At trial, there was evidence that: (1) the 'before' picture was a passport photo taken many years prior to the 'after' picture; (2) the 'after' photo was taken after Kaumlen had been performing the Lee exercises for only five months; but, (3) the 'remarkable results' displayed in the 'after' photo might also be attributable to facts shown by testimony in the record of the retouching of the photo negative, the wig worn by Kaumlen, and/or the slight cosmetic surgery that Kaumlen had undergone in the interim. On these facts, the jury could reasonably conclude that appellants' use of these photos constituted unfair competition.
Appellants also contend that the jury's award of $40,000.00 in compensatory damages for unfair competition was not supported by adequate evidence in the record. The record contains evidence that appellants' claims caused public confusion regarding the true originator of the exercises. Also appellants' 'before' and 'after' representations suggested results that Runge was forced to tell prospective clients could not be obtained by her methods. It seems inevitable that Runge's business and reputation would suffer as a consequence of these representations. Runge testified that she had lost many salon customers to appellants and her sales of related cosmetics had declined as a result of appellants' representations. Accordingly, we conclude that appellants' contention that there is insufficient evidence to support the jury's verdict is without merit.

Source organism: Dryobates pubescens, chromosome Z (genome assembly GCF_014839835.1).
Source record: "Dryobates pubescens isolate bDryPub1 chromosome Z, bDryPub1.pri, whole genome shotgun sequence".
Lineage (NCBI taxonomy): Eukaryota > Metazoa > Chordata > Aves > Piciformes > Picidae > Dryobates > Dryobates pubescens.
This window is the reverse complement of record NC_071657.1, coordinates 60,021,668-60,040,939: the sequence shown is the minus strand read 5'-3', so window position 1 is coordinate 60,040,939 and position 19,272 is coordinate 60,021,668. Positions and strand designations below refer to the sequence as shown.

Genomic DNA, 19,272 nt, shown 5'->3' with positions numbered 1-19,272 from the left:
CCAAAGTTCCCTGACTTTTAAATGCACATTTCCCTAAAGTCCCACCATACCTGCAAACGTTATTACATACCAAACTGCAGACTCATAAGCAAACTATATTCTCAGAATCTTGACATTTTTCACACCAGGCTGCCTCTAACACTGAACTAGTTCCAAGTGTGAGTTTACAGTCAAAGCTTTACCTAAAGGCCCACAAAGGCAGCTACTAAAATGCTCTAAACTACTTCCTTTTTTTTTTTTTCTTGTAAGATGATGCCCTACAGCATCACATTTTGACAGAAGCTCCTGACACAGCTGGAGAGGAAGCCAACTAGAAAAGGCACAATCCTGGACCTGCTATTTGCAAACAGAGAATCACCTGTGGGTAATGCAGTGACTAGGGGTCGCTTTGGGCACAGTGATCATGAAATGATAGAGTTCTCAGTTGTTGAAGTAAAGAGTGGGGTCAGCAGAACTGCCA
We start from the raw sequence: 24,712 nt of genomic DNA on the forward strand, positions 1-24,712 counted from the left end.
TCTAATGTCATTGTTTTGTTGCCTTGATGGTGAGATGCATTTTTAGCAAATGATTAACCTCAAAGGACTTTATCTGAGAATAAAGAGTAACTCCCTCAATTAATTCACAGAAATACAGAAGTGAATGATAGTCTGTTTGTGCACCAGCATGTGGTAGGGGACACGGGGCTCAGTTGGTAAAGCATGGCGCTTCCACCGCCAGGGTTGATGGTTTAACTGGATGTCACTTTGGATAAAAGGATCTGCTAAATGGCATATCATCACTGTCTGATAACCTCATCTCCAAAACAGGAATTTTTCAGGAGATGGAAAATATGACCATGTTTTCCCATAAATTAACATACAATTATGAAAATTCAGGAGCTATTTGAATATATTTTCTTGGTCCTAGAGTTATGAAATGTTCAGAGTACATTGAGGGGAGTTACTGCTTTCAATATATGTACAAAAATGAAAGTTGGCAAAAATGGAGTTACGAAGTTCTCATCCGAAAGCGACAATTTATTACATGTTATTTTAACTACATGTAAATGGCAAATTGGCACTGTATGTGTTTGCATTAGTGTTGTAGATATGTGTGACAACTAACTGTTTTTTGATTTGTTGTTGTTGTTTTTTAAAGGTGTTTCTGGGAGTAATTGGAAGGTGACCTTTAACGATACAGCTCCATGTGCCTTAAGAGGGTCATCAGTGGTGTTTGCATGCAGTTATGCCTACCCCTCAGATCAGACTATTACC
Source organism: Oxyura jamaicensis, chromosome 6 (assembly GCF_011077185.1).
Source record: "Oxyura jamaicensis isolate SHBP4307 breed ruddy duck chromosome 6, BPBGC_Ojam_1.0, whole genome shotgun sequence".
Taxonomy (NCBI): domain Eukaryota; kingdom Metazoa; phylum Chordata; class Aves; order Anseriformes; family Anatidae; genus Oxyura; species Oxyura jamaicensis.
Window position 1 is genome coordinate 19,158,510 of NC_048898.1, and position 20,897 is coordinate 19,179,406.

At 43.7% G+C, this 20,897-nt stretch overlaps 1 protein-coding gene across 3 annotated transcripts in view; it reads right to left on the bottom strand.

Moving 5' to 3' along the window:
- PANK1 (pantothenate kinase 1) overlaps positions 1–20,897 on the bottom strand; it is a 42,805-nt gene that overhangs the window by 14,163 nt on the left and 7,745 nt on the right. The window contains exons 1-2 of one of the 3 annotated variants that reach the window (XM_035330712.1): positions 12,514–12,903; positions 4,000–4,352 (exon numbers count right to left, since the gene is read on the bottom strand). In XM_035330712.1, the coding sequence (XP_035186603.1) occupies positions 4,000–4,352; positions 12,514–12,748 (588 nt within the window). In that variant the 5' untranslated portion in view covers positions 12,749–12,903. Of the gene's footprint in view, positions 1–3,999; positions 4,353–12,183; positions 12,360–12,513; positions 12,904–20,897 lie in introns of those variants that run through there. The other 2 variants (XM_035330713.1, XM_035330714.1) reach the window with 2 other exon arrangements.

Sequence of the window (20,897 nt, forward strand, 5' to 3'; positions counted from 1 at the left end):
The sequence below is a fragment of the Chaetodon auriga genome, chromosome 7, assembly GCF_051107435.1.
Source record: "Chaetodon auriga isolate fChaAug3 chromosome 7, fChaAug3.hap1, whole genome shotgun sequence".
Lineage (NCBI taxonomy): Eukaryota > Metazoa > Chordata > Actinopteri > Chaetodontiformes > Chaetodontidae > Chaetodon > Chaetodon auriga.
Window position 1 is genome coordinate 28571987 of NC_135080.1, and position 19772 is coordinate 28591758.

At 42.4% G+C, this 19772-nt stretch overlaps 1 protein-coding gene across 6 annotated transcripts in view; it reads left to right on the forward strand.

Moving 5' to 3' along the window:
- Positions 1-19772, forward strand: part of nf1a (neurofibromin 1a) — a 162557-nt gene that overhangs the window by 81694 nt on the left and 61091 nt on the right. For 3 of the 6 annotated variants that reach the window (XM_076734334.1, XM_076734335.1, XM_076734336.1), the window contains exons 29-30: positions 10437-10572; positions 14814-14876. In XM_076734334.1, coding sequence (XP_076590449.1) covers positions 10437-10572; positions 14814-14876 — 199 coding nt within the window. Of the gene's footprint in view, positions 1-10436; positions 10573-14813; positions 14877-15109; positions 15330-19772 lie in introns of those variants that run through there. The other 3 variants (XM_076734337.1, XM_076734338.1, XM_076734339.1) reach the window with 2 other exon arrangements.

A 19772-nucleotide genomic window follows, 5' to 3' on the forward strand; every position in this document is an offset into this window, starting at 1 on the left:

Appellants contest the jury's award of punitive damages for unfair competition. The court's instructions were both legally sound and very explicit in setting forth the factual elements that the jury would have to find in order to award punitive damages. The determination that appellants' acts were wanton and malicious was within the exclusive province of the jury. On this record, we cannot say that the jury's determination was erroneous.
Appellants attack the court's inclusion and exclusion of certain evidence. Having carefully reviewed these evidentiary rulings, we conclude that most of the rulings were entirely correct, and those that were arguably incorrect did not result in prejudice to appellants in view of the weight of other evidence in the record. We find no error.
Appellants assert that several of the court's instructions to the jury were incorrect statements of the law. We have reviewed these contested instructions and conclude that appellants' complaints are without merit.
Finally, the awarding of $12,000 attorney's fees was not improper. 17 U.S.C. 116 provides that the court 'may award to the prevailing party a reasonable attorney's fee as part of the costs.' The patent cases cited by appellants are not applicable. The language of the old statute pertaining to patent cases, 35 U.S.C. 70 (1946) and the new statute, 35 U.S.C. 285 (1952) read differently from the copyright statute and do not control copyright cases.
The judgment of the district court is affirmed.